Help for savers with multiple small pension pots under consideration by DWP
The government is exploring options to help workers achieve better pension outcomes, including those with multiple small, scattered pension pots.
Since the average worker has about 11 jobs over the course of their career, some may end up with several small pension pots.
This risks people losing track of their savings and the administrative costs and inefficiencies that pension providers face in managing them.
A call for evidence on small pension pots has been launched by the Department for Works and Pensions (DWP) covering England, Scotland and Wales and runs until 27 March 2023.
It looks at the potential scope for auto-consolidation of some pots and recognizes the impact of other actions, including enabling more member engagement, that could help.
Two options that would automatically bring more annuities together include a standard consolidator where small pots would be automatically transferred into one system; and “pot-follows members,” where a pension pot follows an employee when they change jobs and automatically moves with them into their new employer’s system.
Sir Steve Webb, a former Liberal Democrat Pensions Secretary who is now a partner at consultancy firms LCP (Lane Clark & Peacock), said: “From the start of automatic registration (in 2012) it was obvious that small pots were going to be a problem That is why the 2014 pension law provided for a pot-follows-member solution.
“Unfortunately, this was not seen through and almost a decade later we are still at the ‘evidence-calling’ stage followed by further consultations. What we need is someone to make a decision and drive execution.”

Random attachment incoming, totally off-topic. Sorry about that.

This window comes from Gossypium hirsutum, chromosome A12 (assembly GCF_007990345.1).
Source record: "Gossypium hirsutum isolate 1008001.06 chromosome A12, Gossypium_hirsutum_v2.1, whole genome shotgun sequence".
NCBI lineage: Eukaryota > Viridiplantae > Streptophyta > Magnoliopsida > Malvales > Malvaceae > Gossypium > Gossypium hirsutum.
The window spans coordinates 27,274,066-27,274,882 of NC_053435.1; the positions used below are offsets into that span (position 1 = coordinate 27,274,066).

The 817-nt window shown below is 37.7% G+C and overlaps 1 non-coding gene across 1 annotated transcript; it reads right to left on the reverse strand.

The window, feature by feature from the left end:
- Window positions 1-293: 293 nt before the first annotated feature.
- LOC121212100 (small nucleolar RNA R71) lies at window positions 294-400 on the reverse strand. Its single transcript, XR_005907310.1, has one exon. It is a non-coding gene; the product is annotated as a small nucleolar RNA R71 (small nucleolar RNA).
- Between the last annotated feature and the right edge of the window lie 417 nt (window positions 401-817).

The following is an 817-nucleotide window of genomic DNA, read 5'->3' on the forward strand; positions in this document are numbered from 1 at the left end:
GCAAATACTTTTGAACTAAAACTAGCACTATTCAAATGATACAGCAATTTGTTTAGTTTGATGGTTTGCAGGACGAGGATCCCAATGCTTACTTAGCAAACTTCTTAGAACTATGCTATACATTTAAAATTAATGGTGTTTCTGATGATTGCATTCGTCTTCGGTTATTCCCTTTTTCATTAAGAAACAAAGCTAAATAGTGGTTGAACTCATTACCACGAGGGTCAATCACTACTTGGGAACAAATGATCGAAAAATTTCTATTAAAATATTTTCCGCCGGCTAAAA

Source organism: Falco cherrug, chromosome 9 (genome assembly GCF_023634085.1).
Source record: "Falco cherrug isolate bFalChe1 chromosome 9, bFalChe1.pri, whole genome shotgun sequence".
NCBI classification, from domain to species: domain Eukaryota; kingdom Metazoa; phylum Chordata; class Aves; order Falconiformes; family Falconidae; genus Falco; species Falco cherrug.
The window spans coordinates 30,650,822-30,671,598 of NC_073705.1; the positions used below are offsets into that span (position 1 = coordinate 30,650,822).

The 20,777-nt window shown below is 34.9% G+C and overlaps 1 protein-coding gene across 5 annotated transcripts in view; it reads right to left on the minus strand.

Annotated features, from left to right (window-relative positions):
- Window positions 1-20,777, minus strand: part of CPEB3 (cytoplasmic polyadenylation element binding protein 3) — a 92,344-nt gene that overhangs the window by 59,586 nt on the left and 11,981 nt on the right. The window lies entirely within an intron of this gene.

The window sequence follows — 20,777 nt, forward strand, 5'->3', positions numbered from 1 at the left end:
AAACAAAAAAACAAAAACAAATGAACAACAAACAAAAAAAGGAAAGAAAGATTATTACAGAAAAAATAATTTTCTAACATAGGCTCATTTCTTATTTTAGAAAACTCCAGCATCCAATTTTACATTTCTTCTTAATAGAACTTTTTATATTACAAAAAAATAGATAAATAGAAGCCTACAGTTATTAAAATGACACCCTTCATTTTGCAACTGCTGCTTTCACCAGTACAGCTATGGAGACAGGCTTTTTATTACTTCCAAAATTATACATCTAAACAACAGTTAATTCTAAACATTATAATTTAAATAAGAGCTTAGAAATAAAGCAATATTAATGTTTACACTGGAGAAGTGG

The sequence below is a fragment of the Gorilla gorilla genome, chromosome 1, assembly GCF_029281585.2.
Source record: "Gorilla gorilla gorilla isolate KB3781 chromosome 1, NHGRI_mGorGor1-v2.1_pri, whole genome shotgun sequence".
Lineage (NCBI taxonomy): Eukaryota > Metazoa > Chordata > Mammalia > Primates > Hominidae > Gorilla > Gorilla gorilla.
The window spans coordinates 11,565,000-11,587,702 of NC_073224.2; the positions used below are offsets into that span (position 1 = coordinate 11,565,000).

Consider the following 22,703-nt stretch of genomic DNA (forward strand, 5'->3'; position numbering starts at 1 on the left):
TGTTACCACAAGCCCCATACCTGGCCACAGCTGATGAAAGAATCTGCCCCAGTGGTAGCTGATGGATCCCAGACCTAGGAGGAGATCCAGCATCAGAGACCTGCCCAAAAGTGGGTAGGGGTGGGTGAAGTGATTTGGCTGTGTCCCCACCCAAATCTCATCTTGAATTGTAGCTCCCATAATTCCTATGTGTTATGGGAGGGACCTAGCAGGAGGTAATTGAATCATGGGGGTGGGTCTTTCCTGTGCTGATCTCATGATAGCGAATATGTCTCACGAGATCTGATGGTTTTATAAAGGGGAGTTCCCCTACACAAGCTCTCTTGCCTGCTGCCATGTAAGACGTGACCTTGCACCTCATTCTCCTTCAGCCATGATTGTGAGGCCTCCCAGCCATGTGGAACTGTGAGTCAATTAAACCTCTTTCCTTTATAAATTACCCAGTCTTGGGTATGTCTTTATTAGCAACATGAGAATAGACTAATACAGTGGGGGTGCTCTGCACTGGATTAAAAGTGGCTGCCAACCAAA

The DWP is also leading various other pensions initiatives, including a consultation on a new Value-for-Money (VFM) framework, developed in collaboration with the Pensions Regulator and the Financial Conduct Authority, which sets out how the schemes are expected to perform they offer savers better value from their investments and quality of service.
The VFM framework will improve competition between defined contribution (DC) pension schemes and require pension schemes to disclose key metrics and service standards, the government said.
Pensions Secretary Laura Trott said: “Since 2012, automatic enrollment has changed the UK pensions landscape for the better, but we know more needs to be done to ensure a fairer future for savers.
“Being in a poorly performing pension system can mean someone is missing out on thousands of pounds. Value for money and our new measures will improve security and create better returns for savers so they can enjoy the retirement they’ve worked so hard to achieve.”
Tom Selby, head of pensions policy at AJ Bell, said: “There are now millions of people on occupational pension schemes, including many with multiple pots from previous jobs. As of today, it can be difficult for people to compare the performance of these pensions and often people are nervous or afraid to engage with their pension fund.
“Introducing a common approach to benefit disclosure would make it at least a little easier for people to make comparisons and understand what they’re really getting from their company pension plan.”
Phil Brown, Director of Policy at People’s Partnership, provider of the National Pension, said: “Value for money is crucial to ensure people have a full and clear picture when consolidating their savings so they can make the right financial choice be able to make decisions about their future .”
He added: “To ensure savers can easily compare their provider’s performance, the most sensible future approach would be to get pension companies to prominently display their price-performance data on pension dashboards.”
Nigel Peaple, Director of Policy and Advocacy at the Pensions and Lifetime Savings Association (PLSA), said: “The PLSA supports all efforts to improve the retirement incomes of everyone in the UK and so we welcome this package of reforms which aim to boost the Prospects for the growing share of savings in DC systems.
“The reforms proposed today have the potential over time to allow savers to benefit from greater efficiency and value from the management of their pensions, including by consolidating small holdings that people accumulate over the course of their careers accumulated.”